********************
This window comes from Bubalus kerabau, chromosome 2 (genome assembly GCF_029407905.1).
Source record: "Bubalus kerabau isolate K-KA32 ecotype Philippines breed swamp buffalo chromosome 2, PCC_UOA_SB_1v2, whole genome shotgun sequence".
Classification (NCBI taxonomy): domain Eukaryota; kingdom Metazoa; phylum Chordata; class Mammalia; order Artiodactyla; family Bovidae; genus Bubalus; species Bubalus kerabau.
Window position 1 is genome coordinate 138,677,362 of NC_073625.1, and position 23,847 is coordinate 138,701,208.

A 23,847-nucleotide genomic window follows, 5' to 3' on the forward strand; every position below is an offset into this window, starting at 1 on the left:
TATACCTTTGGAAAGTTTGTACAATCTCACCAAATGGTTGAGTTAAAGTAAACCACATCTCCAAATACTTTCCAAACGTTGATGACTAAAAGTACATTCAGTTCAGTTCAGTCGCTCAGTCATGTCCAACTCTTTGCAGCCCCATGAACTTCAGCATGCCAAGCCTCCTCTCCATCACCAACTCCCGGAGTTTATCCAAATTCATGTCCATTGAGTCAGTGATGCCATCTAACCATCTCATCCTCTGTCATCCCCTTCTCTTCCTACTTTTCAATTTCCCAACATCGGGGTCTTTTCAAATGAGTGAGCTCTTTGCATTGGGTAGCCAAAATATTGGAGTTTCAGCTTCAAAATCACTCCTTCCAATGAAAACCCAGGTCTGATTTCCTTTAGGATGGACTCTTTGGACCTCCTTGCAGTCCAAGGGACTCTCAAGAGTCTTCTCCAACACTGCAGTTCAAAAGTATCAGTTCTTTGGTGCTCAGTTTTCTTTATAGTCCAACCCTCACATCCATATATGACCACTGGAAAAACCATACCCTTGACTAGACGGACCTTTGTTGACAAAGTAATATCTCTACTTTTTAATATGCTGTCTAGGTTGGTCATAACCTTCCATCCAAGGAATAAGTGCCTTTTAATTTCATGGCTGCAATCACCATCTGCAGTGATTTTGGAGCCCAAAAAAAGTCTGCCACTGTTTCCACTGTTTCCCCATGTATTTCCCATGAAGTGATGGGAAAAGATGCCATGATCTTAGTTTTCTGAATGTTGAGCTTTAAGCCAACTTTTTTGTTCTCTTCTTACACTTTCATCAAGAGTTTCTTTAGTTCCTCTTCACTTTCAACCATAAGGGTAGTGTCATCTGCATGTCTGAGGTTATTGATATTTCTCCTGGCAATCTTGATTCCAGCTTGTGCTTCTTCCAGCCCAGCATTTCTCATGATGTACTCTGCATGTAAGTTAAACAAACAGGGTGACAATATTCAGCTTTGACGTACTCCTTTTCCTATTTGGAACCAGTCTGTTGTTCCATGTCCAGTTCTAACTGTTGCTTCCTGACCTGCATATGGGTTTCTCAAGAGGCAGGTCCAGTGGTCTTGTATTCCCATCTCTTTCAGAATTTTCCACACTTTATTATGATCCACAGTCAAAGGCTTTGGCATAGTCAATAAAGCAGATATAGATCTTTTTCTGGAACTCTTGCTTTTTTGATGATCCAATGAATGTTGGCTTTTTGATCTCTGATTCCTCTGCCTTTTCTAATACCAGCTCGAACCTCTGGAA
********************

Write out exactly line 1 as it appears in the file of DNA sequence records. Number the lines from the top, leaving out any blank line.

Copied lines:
This window comes from Bubalus kerabau, chromosome 2 (genome assembly GCF_029407905.1).